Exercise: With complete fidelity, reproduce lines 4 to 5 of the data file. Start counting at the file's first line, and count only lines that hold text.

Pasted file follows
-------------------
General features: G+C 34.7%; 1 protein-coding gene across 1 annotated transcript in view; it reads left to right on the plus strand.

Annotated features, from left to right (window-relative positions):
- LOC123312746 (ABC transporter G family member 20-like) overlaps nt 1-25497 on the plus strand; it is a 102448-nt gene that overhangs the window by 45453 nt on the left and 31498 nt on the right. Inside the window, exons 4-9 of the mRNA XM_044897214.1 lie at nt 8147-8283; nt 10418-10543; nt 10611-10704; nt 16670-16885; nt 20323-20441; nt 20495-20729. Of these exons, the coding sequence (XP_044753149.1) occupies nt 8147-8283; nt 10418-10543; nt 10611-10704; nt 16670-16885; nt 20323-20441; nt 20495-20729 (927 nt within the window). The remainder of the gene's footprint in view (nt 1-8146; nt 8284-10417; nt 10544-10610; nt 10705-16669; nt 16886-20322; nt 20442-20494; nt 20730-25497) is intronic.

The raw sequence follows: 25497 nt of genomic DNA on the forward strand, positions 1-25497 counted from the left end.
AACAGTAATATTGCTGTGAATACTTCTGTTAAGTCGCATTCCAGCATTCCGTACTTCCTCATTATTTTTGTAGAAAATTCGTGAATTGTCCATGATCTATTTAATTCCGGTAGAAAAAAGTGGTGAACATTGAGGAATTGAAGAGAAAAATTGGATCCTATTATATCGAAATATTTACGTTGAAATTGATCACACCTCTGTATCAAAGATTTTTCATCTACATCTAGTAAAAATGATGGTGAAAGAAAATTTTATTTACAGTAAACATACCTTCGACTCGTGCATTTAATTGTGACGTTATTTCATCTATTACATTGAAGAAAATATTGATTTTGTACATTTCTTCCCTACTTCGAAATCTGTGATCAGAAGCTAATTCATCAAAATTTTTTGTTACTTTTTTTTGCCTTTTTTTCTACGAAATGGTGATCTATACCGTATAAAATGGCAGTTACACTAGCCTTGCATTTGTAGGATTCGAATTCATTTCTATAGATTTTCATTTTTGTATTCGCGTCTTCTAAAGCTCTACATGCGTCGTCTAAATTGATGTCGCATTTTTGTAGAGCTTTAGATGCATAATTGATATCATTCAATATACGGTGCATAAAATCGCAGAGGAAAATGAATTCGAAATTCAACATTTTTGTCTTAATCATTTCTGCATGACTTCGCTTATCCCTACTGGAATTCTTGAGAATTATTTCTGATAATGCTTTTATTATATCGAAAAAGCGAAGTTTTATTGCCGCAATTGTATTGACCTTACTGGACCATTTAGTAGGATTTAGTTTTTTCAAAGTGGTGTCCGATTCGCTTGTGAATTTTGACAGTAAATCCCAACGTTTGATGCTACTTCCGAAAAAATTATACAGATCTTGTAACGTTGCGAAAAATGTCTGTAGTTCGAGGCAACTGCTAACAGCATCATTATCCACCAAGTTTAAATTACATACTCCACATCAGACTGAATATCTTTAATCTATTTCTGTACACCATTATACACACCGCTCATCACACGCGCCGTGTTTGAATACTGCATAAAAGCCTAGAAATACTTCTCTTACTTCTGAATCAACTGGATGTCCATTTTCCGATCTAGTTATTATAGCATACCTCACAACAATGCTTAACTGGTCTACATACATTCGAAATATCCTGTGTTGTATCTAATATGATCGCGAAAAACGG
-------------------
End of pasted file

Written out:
The raw sequence follows: 25497 nt of genomic DNA on the forward strand, positions 1-25497 counted from the left end.
AACAGTAATATTGCTGTGAATACTTCTGTTAAGTCGCATTCCAGCATTCCGTACTTCCTCATTATTTTTGTAGAAAATTCGTGAATTGTCCATGATCTATTTAATTCCGGTAGAAAAAAGTGGTGAACATTGAGGAATTGAAGAGAAAAATTGGATCCTATTATATCGAAATATTTACGTTGAAATTGATCACACCTCTGTATCAAAGATTTTTCATCTACATCTAGTAAAAATGATGGTGAAAGAAAATTTTATTTACAGTAAACATACCTTCGACTCGTGCATTTAATTGTGACGTTATTTCATCTATTACATTGAAGAAAATATTGATTTTGTACATTTCTTCCCTACTTCGAAATCTGTGATCAGAAGCTAATTCATCAAAATTTTTTGTTACTTTTTTTTGCCTTTTTTTCTACGAAATGGTGATCTATACCGTATAAAATGGCAGTTACACTAGCCTTGCATTTGTAGGATTCGAATTCATTTCTATAGATTTTCATTTTTGTATTCGCGTCTTCTAAAGCTCTACATGCGTCGTCTAAATTGATGTCGCATTTTTGTAGAGCTTTAGATGCATAATTGATATCATTCAATATACGGTGCATAAAATCGCAGAGGAAAATGAATTCGAAATTCAACATTTTTGTCTTAATCATTTCTGCATGACTTCGCTTATCCCTACTGGAATTCTTGAGAATTATTTCTGATAATGCTTTTATTATATCGAAAAAGCGAAGTTTTATTGCCGCAATTGTATTGACCTTACTGGACCATTTAGTAGGATTTAGTTTTTTCAAAGTGGTGTCCGATTCGCTTGTGAATTTTGACAGTAAATCCCAACGTTTGATGCTACTTCCGAAAAAATTATACAGATCTTGTAACGTTGCGAAAAATGTCTGTAGTTCGAGGCAACTGCTAACAGCATCATTATCCACCAAGTTTAAATTACATACTCCACATCAGACTGAATATCTTTAATCTATTTCTGTACACCATTATACACACCGCTCATCACACGCGCCGTGTTTGAATACTGCATAAAAGCCTAGAAATACTTCTCTTACTTCTGAATCAACTGGATGTCCATTTTCCGATCTAGTTATTATAGCATACCTCACAACAATGCTTAACTGGTCTACATACATTCGAAATATCCTGTGTTGTATCTAATATGATCGCGAAAAACGG